Internal factors of the risk management process for banking sectors include deficiency in credit policy and loan portfolio management, deficiency in evaluating the financial condition of the borrower before lending, undue reliance on collateral, and failure of the Bank in post-sanction follow-up, etc.
External factors of the project risk management process for banking sectors are the state of the economy, oil price fluctuations, foreign exchange rates, and interest rates, and so on. Credit risk cannot be minimized but can be mitigated by the implementation of various risk reduction processes.
Banks should determine the borrower’s creditworthiness before sanctioning the loan, i.e., the borrower’s credit rating should be done in advance. Credit rating is the critical instrument for credit risk assessment and also promotes the pricing of the loan.
Banks can reduce their credit risk by implementing a routine assessment and rating scheme to all investment opportunities since they can gain critical details on the inherent vulnerabilities of the account.
Banks should set prudential limits on different dimensions of credit – Current Ratio benchmarking, Debt-Equity Ratio, Debt Service Coverage Ratio, Profitability Ratio, etc.
Single/group borrowers should have a maximum exposure limit. Flexibility should be given to allow for adjustments for very different circumstances. Operating staff’s alertness at all levels of credit dispensation – evaluation, disbursement, review/renewal, post-sanction follow-up can also be useful in preventing credit risk.
The Basel Committee for Banking Supervision has described the operational risk of the risk of loss arising from insufficient or failed internal processes, individuals, and systems or external events. The operational project risk management process has become relevant for banks because of the following reasons –
A higher level of automation for banking and financial services
Increase in interconnected global financial linkages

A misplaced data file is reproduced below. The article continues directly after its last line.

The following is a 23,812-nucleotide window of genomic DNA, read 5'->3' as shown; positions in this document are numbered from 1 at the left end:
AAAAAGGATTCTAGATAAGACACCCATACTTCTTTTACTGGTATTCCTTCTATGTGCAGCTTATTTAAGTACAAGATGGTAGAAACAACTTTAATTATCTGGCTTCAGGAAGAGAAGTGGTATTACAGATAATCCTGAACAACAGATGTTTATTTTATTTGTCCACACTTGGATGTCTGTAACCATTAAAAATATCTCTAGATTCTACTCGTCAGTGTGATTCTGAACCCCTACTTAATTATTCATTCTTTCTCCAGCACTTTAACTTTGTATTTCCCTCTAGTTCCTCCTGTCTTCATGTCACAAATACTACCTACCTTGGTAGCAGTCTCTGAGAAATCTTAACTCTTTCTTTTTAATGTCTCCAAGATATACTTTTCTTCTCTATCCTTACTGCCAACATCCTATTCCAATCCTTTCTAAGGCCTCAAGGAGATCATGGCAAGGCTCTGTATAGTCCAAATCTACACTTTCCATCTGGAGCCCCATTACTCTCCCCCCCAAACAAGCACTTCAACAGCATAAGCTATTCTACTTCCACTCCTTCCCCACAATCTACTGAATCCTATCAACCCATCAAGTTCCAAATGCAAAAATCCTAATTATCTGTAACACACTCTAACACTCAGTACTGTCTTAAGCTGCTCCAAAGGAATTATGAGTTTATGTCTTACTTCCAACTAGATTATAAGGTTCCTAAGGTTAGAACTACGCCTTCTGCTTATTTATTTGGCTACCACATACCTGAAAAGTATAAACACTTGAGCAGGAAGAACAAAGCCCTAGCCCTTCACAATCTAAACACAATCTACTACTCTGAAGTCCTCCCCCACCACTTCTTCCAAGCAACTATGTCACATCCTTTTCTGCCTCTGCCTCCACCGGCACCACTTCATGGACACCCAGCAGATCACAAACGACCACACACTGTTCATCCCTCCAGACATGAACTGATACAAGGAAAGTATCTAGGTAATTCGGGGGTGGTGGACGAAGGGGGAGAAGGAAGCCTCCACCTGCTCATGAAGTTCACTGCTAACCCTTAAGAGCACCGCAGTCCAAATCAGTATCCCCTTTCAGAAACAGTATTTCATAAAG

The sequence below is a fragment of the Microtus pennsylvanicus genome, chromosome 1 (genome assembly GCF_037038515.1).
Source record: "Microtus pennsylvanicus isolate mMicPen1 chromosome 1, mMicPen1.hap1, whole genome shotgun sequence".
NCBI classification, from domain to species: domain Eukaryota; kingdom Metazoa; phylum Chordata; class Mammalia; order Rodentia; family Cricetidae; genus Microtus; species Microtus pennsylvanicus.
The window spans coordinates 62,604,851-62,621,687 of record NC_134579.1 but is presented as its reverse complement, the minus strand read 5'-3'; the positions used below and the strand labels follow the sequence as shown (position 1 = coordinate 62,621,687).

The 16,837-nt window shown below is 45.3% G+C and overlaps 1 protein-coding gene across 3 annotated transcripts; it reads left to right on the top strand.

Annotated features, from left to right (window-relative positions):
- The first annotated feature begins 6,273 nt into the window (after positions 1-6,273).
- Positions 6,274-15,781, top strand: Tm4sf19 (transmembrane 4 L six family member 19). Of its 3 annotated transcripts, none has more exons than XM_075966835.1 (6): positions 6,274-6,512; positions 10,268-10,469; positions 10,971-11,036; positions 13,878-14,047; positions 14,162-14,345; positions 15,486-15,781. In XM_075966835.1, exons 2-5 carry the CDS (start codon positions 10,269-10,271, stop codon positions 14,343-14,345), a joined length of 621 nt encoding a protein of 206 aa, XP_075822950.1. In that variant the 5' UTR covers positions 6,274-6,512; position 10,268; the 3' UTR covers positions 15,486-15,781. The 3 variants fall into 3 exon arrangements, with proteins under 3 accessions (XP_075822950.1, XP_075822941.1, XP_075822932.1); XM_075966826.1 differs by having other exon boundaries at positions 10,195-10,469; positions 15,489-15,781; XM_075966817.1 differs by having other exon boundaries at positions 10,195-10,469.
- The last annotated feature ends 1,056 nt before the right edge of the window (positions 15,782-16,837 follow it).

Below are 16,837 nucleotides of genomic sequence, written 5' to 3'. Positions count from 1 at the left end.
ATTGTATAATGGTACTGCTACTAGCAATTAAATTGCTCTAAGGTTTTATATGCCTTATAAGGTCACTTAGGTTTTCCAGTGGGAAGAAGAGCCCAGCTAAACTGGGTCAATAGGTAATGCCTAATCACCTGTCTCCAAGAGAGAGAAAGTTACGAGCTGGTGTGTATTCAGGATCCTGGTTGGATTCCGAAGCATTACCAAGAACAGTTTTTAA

For the reasons stated above, the spectrum of operational risk is vast.
Here are two of the most popular operating threats:
Transaction Risk:Transaction risk is the risk of fraud, both internal and external, business processes that have failed, and the failure to maintain business continuity and manage information.
Compliance Risk:Compliance risk is the risk of legal or regulatory penalty, financial loss, or loss of reputation that a bank may incur due to failure to comply with any or all of the rules, regulations, codes of conduct, and standards good practice that applies. It is also called integrity risk because the credibility of a bank is closely related to its adherence to integrity standards and fair dealing.
In reality, the Risk Management process is a combination of uncertainty, risk, equivocality, and error management. Uncertainty – where the results cannot be calculated even arbitrarily, occurs due to a lack of knowledge. This uncertainty is converted into risk (where outcome prediction is possible) as the collection of information advances.
Initially, the Indian banks have used risk controls that kept pace with the legal environment and Indian accounting standards. But with the growing rate of deregulation and associated changes in the customer’s behavior, banks are exposed to mark-to-market accounting.
Therefore, the challenge for Indian banks is to create a coherent risk management process and system that stays consistent with corporate objectives and sensitive to market developments. Since the market is competitive, banks should keep a watchful eye on the country’s integration of regulatory systems, shifts in international accounting standards, and, eventually and most critically, changes in the business practices of clients.
TRC Corporate Consulting facilitates and supports your organization to turn operational challenges into growth possibilities that enable sustainability and generates long-term gains. Our risk management process innovates the competencies of conventional project risk management techniques and risk controls to deliver practical solutions for your business.
At TRC, our risk management process experts offer the following:
Creating management plans for probable risks and prospects
Procedures to identify risks and reduce chances of occurrence
Use of risk management process and information for risk identification, managing it and evaluating data
Formation of a register for probable risks and handling the risk management process
Creation and presentation of risk management reports, including process reports, reviews, feedback, and discussions.
Businesses partner with TRC Corporate Consulting to devise and implement risk management process and risk controls for the following:
Project risk management
Risk Controls Measure
Our tested and proven risk management process can help you achieve a competitive advantage and deliver sustainable business growth. For any questions related to our risk management services, contact us!